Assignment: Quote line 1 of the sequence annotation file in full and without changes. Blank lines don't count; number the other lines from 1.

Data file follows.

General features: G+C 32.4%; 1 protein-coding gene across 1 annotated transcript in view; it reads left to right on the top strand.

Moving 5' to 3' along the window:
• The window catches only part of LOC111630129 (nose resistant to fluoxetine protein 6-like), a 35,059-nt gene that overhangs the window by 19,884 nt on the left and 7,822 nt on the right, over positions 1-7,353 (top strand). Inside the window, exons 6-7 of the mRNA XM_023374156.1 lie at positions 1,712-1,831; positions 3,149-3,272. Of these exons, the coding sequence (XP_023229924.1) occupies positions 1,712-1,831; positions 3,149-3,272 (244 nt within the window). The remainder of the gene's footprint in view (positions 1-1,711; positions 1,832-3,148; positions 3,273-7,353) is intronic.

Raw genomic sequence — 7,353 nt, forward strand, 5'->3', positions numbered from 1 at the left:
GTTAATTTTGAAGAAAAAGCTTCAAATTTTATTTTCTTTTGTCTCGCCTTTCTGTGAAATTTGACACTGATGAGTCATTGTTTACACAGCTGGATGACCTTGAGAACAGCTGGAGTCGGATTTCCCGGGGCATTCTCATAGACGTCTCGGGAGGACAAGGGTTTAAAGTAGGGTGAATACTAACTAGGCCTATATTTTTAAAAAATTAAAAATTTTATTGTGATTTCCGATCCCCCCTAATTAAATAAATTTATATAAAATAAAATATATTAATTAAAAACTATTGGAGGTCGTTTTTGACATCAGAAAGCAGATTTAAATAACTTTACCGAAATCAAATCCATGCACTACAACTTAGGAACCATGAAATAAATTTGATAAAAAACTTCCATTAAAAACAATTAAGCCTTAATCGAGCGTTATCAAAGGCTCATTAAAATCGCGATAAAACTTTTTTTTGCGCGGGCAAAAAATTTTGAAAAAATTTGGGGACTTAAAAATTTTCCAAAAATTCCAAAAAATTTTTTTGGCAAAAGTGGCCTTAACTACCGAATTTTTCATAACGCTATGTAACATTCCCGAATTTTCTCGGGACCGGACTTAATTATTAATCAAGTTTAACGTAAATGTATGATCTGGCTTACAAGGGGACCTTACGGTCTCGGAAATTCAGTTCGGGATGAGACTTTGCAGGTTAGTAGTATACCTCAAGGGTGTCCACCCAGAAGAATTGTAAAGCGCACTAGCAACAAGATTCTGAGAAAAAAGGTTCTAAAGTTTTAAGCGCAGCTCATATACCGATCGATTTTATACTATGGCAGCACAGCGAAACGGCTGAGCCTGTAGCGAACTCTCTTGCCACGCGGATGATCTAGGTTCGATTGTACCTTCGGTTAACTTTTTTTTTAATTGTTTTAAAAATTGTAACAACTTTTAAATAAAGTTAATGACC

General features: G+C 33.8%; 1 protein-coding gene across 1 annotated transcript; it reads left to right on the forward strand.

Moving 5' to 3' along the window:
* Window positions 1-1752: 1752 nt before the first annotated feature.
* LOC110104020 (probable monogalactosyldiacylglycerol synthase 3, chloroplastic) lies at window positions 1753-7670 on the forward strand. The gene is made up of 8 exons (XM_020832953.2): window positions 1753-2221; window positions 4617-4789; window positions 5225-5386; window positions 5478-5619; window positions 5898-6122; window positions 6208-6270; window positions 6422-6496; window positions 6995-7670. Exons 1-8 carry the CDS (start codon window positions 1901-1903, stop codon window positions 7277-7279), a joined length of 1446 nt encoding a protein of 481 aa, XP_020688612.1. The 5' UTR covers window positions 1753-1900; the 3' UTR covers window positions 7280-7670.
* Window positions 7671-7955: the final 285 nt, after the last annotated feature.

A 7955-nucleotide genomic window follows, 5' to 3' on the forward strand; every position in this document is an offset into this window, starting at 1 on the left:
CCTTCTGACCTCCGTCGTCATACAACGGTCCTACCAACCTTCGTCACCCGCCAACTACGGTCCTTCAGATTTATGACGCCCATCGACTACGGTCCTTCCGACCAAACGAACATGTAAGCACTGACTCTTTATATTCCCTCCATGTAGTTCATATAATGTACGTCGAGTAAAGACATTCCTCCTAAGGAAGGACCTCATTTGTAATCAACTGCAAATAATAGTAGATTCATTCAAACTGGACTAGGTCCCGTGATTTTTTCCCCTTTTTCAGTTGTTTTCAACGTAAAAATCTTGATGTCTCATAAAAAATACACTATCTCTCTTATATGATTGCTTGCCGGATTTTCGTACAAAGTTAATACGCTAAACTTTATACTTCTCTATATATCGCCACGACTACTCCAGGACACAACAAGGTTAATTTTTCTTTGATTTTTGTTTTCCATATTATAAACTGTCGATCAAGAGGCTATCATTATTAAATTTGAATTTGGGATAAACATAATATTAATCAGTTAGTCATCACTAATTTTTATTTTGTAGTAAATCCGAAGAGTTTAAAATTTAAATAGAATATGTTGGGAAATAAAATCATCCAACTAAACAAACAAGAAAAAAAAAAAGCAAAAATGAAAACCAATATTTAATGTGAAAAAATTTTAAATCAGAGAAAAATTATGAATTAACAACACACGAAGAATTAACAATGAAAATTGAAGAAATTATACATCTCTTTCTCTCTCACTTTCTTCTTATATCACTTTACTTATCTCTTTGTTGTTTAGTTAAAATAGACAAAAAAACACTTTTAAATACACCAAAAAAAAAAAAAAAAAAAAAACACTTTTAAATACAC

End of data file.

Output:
General features: G+C 32.4%; 1 protein-coding gene across 1 annotated transcript in view; it reads left to right on the top strand.